Relay coil 520' (FIGS. 5A and 5B) is actuated by a pair of photoelectric sensor units mounted in chamber 240 of control 37, photoelectric sensor 530 being toward the bottom of the chamber (FIG. 1) and photoelectric sensor 532 being spaced upwardly therefrom intermediate the top and bottom of the chamber. Bottom sensor 530 is normally open and top sensor 532 is normally closed. With top photo sensor 532 closed, and bottom photoelectric sensor 530 open, the circuit will be closed through potentiometer pot 1 (FIG. 5A) to cause the drum to operate at the slower of the two speeds which have been preselected by adjustment of the shaft controlling pots 1 and 2 of the potentiometer.

The web stock is intermittently fed into chamber 240 from the stencilling and registration subassemblies. If the loop in chamber 240 becomes sufficiently long to approach the bottom of chamber 240 and, thus, be detected by bottom photoelectric sensor 530, sensor 530 will close, energizing relay coil 520' with AC power as illustrated in FIG. 5A. Energization of relay coil 520' will shift the relay contacts R1, R2 and R3, series connecting pot 2 in and disconnecting pot 1 from the DC supply to the Master Controller. Since pot 2 has a resistance approximately 20% lower than pot 1, the magnitude of the DC signal to Master Controller 510 will be increased and the drum rotated at a faster speed, (approximately 20%), thus pulling the web out of chamber 240 more rapidly, causing the bight of the loop to rise.

The increased speed of the motor will fairly rapidly pull the bight of the loop out of registry with photoelectric sensor 530. Relay coil 520' will remain actuated, however, until the loop also comes out of registry with normally closed upper photoelectric sensor 532 because of the latching effect achieved by contacts R1. Once the bight of the loop rises above sensor 532, the AC circuit to relay coil 520' will be de-energized, the series connection of pots 1 and 2 to Master Controller 510 interchanged, and the drum rotation slowed until such point as the bight of the loop again descends to registry with sensor 530.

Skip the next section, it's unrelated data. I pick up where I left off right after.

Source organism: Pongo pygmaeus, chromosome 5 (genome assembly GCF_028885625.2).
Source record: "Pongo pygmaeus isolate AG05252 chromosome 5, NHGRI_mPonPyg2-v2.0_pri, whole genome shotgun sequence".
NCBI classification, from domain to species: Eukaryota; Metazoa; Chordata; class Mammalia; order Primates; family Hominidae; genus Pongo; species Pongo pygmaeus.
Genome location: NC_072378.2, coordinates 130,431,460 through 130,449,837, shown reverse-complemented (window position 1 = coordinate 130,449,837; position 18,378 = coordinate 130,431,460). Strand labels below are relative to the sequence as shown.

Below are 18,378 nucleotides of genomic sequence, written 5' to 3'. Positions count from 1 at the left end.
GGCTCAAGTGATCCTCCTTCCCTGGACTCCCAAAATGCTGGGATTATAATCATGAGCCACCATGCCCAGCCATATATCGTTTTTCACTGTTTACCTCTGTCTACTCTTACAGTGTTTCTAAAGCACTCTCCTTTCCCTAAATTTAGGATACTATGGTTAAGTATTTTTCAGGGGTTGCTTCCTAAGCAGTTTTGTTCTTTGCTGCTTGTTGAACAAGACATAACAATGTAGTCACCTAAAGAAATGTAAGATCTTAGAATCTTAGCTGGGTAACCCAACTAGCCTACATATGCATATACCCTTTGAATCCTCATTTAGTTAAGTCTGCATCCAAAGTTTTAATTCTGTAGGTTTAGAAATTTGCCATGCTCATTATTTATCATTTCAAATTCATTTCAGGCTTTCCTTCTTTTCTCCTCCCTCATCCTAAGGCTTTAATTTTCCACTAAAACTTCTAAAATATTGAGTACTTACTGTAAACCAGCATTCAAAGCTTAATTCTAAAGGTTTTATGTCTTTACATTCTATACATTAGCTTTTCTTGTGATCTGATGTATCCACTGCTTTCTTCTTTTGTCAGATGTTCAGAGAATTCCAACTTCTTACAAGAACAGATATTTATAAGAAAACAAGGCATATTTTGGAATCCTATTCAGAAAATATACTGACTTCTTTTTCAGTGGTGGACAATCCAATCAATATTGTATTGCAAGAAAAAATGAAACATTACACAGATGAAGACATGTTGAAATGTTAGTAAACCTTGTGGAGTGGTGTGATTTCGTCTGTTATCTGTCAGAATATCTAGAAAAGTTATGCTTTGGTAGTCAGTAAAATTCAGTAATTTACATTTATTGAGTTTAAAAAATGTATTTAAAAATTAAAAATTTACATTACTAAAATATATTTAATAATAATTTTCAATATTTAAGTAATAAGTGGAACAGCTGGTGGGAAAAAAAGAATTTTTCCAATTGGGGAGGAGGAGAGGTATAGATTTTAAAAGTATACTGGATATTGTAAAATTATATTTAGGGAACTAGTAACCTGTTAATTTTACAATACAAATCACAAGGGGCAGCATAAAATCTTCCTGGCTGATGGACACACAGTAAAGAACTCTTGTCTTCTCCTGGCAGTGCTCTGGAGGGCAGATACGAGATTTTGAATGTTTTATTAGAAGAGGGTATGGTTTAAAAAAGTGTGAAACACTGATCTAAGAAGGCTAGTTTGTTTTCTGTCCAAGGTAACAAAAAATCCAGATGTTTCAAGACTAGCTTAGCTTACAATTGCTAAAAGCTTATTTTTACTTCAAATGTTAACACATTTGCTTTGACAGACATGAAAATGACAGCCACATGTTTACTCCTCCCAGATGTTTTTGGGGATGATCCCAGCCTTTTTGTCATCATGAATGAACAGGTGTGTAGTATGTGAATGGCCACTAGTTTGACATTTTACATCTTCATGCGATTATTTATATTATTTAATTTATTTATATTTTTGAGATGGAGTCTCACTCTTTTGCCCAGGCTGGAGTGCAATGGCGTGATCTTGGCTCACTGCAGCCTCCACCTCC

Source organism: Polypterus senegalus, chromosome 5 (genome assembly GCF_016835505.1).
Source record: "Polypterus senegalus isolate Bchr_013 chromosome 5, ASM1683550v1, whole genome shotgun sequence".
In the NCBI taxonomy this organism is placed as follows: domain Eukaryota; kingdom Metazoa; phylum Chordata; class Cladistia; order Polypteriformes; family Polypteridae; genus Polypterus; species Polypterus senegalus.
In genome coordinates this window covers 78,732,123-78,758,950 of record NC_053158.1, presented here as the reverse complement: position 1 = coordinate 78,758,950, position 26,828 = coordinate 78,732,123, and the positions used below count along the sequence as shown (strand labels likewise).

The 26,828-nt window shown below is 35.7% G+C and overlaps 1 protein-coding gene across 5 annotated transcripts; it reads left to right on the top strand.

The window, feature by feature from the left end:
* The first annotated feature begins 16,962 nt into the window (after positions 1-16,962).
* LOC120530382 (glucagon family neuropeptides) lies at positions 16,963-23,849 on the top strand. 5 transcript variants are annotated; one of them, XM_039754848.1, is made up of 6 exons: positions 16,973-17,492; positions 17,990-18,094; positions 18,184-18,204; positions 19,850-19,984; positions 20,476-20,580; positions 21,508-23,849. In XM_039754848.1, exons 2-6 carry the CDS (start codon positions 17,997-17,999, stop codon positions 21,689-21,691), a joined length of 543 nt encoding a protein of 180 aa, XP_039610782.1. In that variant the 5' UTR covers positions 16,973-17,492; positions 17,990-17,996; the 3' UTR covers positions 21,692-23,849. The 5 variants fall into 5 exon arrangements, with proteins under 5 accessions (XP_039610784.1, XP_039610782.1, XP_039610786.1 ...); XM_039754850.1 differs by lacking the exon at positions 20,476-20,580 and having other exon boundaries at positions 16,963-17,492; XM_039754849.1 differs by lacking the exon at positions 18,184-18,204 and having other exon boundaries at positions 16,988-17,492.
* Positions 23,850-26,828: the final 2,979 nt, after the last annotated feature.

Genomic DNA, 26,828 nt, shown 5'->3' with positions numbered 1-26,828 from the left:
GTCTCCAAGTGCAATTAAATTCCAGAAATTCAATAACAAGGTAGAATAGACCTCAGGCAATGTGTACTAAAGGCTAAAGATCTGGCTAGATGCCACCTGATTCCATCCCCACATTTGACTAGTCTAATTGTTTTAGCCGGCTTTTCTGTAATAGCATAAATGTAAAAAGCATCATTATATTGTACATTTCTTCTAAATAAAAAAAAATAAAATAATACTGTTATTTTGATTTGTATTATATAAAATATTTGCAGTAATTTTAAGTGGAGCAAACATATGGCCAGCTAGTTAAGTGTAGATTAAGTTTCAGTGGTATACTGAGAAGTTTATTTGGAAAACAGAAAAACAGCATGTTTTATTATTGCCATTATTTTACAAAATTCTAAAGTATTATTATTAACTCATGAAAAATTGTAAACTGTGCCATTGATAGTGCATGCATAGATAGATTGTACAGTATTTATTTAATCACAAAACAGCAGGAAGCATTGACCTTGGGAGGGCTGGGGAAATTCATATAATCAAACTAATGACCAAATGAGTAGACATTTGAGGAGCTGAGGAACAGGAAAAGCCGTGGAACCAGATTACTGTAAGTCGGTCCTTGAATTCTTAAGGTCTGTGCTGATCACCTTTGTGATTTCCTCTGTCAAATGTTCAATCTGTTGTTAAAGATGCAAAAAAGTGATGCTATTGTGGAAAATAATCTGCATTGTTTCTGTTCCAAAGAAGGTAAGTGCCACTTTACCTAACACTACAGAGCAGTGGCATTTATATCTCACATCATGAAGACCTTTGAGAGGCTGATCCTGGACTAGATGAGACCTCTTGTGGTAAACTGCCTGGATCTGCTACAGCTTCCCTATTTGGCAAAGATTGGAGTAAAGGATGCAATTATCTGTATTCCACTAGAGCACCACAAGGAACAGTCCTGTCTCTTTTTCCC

The length of the loop is thus controlled so that its bight will remain generally between sensor 532 and sensor 530. Thus, the drum will continuously feed stock past the high radiant heat source without the stock stopping thereat, even though the web stock received from the stencilling station is intermittent in motion because of the necessity to repeatedly stop the web at the stencilling station during registry. Keeping the loop of web in the chamber enables it to be controlled by the dynamic gaseous pressure differential applied thereto. The two motor speeds can be adjusted equally by rotation of the single potentiometer shaft or relatively by increased or decreased differential positioning of the wipers. A relative differential of approximately 20% has been found satisfactory as previously noted. If the particular web stock being advanced through the dryer tends to slip on the driven rotating drum, the frictional relation therebetween can be increased. An effective way of doing this is by resting a row of freely rotatable, like metal balls 301 on the upper surface of the web stock to press it against the upper half of the drum 300. These balls may be suitably held as by a matrix bracket 303. The balls and bracket can be as shown in detail in the upper row in FIGS. 2 and 4 of U.S. Pat. No. 3,510,035, for example.

Above drum 300 is a horizontal partition 350 having a central elongated opening 352 extending along the crown of drum 300. A housing 356 above this partition encloses an ultraviolet radiant heat source 380 of a conventional quartz-type or the like. This source is mounted on a transversely extending horizontal plate 382 in turn suspended from a pair of spaced brackets 383 pivotally mounted on transverse horizontal shaft 392. Attached to both of these brackets is a vertical plate 385 to which an L-shaped yoke 396 is secured. Pivotally attached to one leg of this L-shaped yoke is the extended piston rod 398 of a fluid cylinder 400 having its opposite end pivotally attached at bracket 401 to housing 356 (FIG. 2). Extension of fluid cylinder 400 thus shifts the entire assembly around shaft 392 to orient the radiation heat source away from opening 352 and the crown of the drum and any web stock thereon, and toward a convoluted heat sink 500 (FIG. 2 and FIG. 3) extending vertically along the exhaust discharge passageway 314. This alternate position of the source is shown in dotted lines 384". Thus, if the continuous movement of the web through the dryer should be halted for some reason, the high intensity heat source can be quickly oriented away from it to prevent possible overheating and damage to the web.